Harvesting cocoa beans is a time consuming and largely highly intensive manual labour activity where a large machete like knife plays a starring role. So, let’s cut to the chase.
Cutting down the cocoa pods by hand
The pods containing cocoa beans grow right from the trunk of the cocoa tree. This means harvesting requires cutting down the ripe pods from the trees and opening them up to remove the wet, sticky, pulp like, white beans.
The pods are harvested manually by making a clean cut through the stalk with a well sharpened blade. For pods high on the tree, a pruning hook type of tool can be used, with a handle on the end of a long pole. By pushing or pulling according to the position of the fruit, the upper and lower blades of the tool enable the stalk to be cut cleanly without damaging the branch that bears it.
Since there are only around thirty to forty beans in a pod, it’s all done by hand. This is because it would probably take longer to transport all the pods to an automated pod cracking machine. Also, because most cocoa beans are harvested in small plantations and farmers simply don’t have the resources for larger mechanised processes.
How do the farmers know when the cocoa beans are ready to be harvested?
The long-awaited harvest time is when plantation farmers get to find out if this season’s crop will yield good quality beans. If the pods are too ripe they are vulnerable to disease, or else the beans might start to germinate. However, if the pods are too green the cocoa beans may be of very poor quality because they are not aromatic enough.
Around harvested time, the sight of cocoa pods ripening is a truly colourful sight. Pods vary in colour from red to purple. However, the colour of the pod is only a general guide to gauging whether it’s ready to pick. Tapping the pod is a better way of testing if the pod is ripe or not.
Plantation farmers are looking to hear a deep, hollow sound when they tap the pod. This is a sign that the cocoa beans are lying loose within the pod and are no longer packed tight and in an unripened state.
When are cocoa beans harvested?
There are two main harvests a year which coincide with the rainy seasons; the largest, around November and then a second harvest in spring in April.
Cocoa trees do not start bearing beans until they are around three years old and with their most fertile period being between ten to twelve years of age.
The cocoa tree plantations & climate
Cocoa trees are very fragile and shelter under the canopy of larger trees for protection, as they can be easily damaged by the wind or burned by the sun. Not only that but when harvesting cocoa, the farmer must be careful not to damage the “eyes” on the tree from which the cocoa pods grow.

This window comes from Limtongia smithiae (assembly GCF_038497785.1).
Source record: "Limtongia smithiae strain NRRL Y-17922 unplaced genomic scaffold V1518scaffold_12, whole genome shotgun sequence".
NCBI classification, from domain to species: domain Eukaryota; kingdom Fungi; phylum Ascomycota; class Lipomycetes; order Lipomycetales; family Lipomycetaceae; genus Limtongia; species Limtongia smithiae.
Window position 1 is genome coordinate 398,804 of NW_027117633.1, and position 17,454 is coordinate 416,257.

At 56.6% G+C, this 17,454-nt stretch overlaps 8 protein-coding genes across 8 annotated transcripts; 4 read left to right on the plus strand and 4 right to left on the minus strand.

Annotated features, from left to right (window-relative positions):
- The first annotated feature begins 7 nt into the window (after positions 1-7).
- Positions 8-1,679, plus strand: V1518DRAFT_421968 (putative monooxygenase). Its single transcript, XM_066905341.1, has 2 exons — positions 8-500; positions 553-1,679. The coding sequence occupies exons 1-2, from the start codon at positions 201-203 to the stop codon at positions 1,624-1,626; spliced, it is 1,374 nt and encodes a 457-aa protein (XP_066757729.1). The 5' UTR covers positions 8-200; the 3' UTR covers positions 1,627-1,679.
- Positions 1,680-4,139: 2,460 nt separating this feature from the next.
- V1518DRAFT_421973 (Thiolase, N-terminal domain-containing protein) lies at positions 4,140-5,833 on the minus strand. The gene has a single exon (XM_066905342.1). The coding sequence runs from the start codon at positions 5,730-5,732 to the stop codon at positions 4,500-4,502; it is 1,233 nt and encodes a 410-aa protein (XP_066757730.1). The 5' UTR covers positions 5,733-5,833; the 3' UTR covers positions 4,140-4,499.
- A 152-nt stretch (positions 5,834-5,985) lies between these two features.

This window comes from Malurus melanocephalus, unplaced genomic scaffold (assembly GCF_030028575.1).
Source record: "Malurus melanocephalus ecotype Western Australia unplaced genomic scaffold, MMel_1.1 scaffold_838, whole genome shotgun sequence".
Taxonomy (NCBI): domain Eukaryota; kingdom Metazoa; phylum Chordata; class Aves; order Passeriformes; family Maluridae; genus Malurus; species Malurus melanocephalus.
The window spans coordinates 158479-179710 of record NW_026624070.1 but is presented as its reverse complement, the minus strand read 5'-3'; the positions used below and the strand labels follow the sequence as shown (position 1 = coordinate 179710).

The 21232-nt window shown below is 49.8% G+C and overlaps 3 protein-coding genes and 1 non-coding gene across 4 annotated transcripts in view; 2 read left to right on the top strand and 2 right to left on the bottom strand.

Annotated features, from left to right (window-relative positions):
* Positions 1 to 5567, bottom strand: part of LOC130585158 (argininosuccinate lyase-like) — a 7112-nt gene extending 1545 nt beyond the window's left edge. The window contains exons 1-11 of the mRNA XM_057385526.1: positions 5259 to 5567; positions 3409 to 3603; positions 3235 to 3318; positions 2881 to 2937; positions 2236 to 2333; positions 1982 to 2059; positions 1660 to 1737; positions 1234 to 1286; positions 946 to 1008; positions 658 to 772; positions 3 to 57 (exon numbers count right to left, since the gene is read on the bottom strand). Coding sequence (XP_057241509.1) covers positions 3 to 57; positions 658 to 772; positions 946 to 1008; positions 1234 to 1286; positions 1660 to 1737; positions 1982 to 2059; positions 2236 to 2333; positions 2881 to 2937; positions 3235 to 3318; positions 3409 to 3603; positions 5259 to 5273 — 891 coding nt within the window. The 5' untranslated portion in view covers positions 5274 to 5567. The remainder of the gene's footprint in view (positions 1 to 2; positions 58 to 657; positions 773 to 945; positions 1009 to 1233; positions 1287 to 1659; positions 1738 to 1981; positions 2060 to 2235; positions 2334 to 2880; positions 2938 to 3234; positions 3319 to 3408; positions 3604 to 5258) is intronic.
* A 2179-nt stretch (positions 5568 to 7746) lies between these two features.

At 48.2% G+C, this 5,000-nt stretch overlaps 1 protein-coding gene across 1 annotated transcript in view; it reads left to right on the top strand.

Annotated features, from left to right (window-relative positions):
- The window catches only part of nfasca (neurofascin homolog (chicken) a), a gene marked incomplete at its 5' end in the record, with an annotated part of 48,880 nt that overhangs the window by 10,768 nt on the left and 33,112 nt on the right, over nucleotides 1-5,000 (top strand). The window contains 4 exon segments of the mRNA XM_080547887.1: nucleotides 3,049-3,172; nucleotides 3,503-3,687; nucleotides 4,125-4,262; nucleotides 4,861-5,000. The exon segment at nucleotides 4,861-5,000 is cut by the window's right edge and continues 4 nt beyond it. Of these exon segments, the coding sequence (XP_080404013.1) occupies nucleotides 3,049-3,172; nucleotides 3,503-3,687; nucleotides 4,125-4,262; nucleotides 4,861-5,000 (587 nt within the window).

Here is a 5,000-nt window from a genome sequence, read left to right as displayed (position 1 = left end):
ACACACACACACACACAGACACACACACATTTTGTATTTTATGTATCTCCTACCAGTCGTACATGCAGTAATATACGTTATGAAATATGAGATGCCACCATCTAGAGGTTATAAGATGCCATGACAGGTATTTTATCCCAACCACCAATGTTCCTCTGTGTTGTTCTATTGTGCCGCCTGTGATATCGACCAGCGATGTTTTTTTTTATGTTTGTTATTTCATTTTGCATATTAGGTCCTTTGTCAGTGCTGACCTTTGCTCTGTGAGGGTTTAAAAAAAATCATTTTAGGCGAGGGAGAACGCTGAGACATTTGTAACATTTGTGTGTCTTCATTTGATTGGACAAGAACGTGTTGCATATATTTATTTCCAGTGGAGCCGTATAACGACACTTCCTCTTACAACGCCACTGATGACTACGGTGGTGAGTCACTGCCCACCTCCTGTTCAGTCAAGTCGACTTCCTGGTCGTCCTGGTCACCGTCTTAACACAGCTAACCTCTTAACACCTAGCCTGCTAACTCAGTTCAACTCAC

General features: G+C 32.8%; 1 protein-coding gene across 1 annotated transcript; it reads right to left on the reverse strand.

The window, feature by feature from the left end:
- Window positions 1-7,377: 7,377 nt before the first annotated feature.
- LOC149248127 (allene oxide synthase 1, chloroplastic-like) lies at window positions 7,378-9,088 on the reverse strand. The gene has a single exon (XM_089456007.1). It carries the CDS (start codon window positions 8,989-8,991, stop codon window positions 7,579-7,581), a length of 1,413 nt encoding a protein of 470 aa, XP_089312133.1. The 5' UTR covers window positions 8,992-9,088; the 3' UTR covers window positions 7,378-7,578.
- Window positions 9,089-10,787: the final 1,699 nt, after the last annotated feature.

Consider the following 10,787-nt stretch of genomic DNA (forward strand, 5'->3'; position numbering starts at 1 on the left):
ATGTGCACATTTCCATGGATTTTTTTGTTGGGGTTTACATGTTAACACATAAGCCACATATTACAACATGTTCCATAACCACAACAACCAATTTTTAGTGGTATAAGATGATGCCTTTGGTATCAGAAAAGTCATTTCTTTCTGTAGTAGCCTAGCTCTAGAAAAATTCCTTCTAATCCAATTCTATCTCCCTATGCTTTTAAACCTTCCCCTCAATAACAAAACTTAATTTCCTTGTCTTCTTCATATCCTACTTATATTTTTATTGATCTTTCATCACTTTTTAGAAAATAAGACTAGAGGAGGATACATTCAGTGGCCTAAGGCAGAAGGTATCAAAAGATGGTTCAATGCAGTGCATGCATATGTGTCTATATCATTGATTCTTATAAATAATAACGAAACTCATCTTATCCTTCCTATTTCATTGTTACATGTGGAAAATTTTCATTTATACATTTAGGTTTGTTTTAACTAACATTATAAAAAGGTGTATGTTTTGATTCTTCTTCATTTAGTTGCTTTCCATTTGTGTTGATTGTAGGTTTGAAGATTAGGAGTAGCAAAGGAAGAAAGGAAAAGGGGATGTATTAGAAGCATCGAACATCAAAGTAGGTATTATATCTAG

That’s because it’s from these eyes that future cocoa flowers emerge, and afterwards, new cocoa pods. If the eye is damaged through the action of wind or careless harvesting, it becomes infertile, and no future cocoa pods will emerge from that site.
Cocoa plants grow best in hot and humid conditions, either side of the Equator. That means a lot of sun and large amounts of rainfall as well. The Ivory Coast in West Africa is now the largest single biggest producer of chocolate but other areas where cocoa plants grow are across Central and South America and in Indonesia.
Everything from geography, to the plantation soil type, to the climatic conditions of the harvest have a big bearing on the beans and ultimately on the chocolate’s flavour.
Further cocoa beans processing – opening & fermenting
The pods are opened to remove the beans within a week to 10 days after harvesting. Much longer and the beans will start to germinate. Usually, the harvested pods are grouped together and divided either in or at the edge of the plantation.
Sometimes the pods are transported to a fermentary before splitting. If the pods are opened in the planting areas, the discarded husks may be distributed throughout the fields to return nutrients to the soil, as a form of compost.
Once harvested, the beans undergo a two-stage process to prepare them for sale: fermentation and drying. How this actually happens is a subject for another blog! After this they are put into bags for delivery and export.
So, that’s how cocoa beans are harvested. And what starts out life as a bitter, white cocoa bean eventually ends up tasting like it’s Greek name ‘Theobroma Cacao’ the nectar of the gods.
We hope you enjoyed learning about how cocoa beans are harvested. If you want to find out more about where chocolate comes from, chocolate related recipes, you can find them on our chocolate making resource page.